This fourth version of the classic one-star-on-the-rise, one-star-on-the-skids Hollywood potboiler is clearly modeled after the 1976 Barbra Streisand/Kris Kristofferson remake. But while Streisand could never quite convince us she was ever a struggling young nobody, Lady Gaga nails the early scenes: Nervous, insecure, in awe of the superstar in her midst. As the film’s costar, Bradley Cooper plays a growling, laid-back country-rock singer, haunted by ghosts; As the film’s director (his first time behind the camera), Cooper plugs his vision into a 10,000-watt dynamo, especially in the frenetic concert sequences which, while as a practical matter mask the fact that he’s probably not really playing those wild riffs, add to the dizzying rush of showbiz that’s about to envelop the leading lady.
As much as he brings to the film, Cooper can’t avoid the fact that this story is a Hollywood chestnut that worships at the altar of fame and glamor. The more success the younthful Gaga achieves, with her orange hair and grinding dance routines and arena-size extravaganzas, the more we long for that first hour, when as a struggling young club singer she is filmed relishing the echo of her own voice in an alleyway, or serenading her famous new friend in a grocery store parking lot. On that score, neither character finds a truly happy ending.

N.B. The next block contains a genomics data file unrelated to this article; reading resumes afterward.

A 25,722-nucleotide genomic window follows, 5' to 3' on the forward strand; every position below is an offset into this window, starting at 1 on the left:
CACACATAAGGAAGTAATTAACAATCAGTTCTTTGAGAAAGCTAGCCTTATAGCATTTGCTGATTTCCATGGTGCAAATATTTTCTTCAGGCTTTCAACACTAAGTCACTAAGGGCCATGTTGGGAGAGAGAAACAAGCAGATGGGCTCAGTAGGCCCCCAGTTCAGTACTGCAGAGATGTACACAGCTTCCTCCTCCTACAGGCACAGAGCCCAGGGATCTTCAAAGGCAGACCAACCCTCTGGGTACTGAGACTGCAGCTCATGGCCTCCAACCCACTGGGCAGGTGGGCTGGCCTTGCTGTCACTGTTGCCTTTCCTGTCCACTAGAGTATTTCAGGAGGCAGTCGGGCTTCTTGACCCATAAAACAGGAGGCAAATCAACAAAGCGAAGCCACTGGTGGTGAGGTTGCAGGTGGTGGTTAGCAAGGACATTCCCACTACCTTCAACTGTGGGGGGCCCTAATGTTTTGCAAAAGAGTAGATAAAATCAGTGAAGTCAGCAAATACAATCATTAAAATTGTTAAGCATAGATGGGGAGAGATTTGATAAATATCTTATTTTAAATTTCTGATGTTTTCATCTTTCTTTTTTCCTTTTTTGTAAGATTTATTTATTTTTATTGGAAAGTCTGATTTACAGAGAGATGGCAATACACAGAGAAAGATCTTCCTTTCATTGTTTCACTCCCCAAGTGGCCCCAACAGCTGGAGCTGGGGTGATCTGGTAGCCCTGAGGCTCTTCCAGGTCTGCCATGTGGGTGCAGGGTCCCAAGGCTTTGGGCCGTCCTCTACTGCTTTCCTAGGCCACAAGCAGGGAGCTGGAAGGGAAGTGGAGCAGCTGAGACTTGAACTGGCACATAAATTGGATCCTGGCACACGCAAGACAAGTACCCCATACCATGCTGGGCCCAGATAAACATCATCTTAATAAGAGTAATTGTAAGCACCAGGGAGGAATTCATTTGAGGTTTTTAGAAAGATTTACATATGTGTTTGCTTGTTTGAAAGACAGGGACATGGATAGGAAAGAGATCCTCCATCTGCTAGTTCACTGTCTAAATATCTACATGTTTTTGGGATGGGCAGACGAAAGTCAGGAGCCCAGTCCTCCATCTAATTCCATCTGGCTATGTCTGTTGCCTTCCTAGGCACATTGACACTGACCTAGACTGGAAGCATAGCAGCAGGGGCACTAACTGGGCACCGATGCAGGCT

From 100-plus years of monster movies, Bill Newcott picks the 13 brainiest of them all.
The legendary French performer gifted the world with an incomparable catalogue of song recordings...and a number of memorable screen moments, as well.
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